HEALTH BENEFIT OF CONNECTING WITH NATURE

The health benefits of spending time in nature are massive. Some of these benefits relate to our physical health, demonstrating time outside has direct impacts on health measures such as blood pressure, heart rate, cholesterol, and blood sugar levels. A large part of these benefits has to do with the physical activities that happen in green spaces, such as walking, hiking, team sports, and more.

Studies have shown that after being exposed to a stressful situation, viewing a nature scene or being in nature can actually help lower the physiological effects of stress such as heart rate, muscle tension, and pulse transit times. Additionally, research in prisons shows that inmates with cell windows with views of the natural world had lower rates of digestive illnesses, headaches, and had fewer sick calls overall. The stress-reducing health benefits of nature also extend to the workplace. Employees with a view of nature perceive lower levels of job stress and higher levels of job satisfaction

Humans elicit positive psychological responses to nature, which involve feelings of pleasure, sustained attention or interest, feeling a “relaxed wakefulness,” and a decrease of negative emotions such as anger and anxiety. All of these effects can be beneficial in our professional and academic environments, as well as our personal lives.

When a person is exposed to nature, the brain is better able to relieve itself of “excess” circulation (or activity) and nervous system activation is reduced, allowing us to feel relaxed and present. Additionally, experience with nature can help strengthen the activities of the right hemisphere of the brain, and help restore harmony to the brain as a whole.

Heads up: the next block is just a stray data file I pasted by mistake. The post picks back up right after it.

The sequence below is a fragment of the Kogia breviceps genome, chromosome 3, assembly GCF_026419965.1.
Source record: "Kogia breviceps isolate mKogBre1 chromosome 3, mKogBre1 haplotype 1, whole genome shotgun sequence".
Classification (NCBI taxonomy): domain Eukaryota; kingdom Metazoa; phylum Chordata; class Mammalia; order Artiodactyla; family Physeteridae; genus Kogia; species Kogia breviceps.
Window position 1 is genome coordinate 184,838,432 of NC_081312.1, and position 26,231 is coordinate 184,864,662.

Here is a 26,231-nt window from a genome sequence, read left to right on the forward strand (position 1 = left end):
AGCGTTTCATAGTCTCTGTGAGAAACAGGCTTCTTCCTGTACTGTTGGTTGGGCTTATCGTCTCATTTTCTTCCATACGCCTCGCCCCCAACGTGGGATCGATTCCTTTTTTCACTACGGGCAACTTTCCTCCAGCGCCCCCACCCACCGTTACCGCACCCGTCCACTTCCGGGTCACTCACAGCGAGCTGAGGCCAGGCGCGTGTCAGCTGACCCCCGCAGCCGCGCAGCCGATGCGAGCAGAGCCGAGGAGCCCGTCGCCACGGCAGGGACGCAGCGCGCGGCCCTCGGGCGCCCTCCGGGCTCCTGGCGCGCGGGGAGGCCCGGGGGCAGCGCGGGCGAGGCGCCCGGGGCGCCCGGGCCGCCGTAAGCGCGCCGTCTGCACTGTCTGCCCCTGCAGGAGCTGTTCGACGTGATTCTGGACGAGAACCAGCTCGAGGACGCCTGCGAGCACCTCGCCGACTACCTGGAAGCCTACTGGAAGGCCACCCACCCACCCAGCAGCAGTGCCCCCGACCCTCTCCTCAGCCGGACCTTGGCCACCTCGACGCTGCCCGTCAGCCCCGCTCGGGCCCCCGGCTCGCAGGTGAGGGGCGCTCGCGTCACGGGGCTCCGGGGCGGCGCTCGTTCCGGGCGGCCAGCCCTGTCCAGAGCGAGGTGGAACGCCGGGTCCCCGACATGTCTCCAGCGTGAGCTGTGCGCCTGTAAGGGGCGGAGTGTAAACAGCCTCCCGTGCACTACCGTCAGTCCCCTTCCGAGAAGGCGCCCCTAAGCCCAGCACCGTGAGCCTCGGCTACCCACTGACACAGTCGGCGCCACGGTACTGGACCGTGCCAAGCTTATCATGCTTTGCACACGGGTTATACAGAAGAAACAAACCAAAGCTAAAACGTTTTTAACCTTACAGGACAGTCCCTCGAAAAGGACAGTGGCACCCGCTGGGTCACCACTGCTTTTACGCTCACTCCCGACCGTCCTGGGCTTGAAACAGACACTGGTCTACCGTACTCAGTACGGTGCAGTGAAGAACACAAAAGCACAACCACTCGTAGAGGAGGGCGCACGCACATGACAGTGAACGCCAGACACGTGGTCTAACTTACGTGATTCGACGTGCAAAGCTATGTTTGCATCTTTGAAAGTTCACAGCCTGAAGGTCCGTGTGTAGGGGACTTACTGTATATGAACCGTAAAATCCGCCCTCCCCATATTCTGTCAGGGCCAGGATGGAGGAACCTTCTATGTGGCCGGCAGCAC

After hours of sitting behind a desk or in front of a computer, it can be pretty easy to feel drained and tired. However, research has shown that exposure to nature can help promote a sense of natural fascination and curiosity, which can help increase creativity.

Viewing natural scenic areas may actually reduce the physiological effects of stress. Patients in hospitals with access to view natural scenery show increased recovery rates, had better evaluations from nurses, required fewer pain killers, and had less post-operative complications compared to those who viewed urban scenes.

When given a choice, people prefer natural environments (particularly those with natural water features, large old trees, intact vegetation, or minimal human influence) to urban ones. This period, take your friends, your loved ones, or just yourself and enjoy all the outdoor wonders of nature!

 

 

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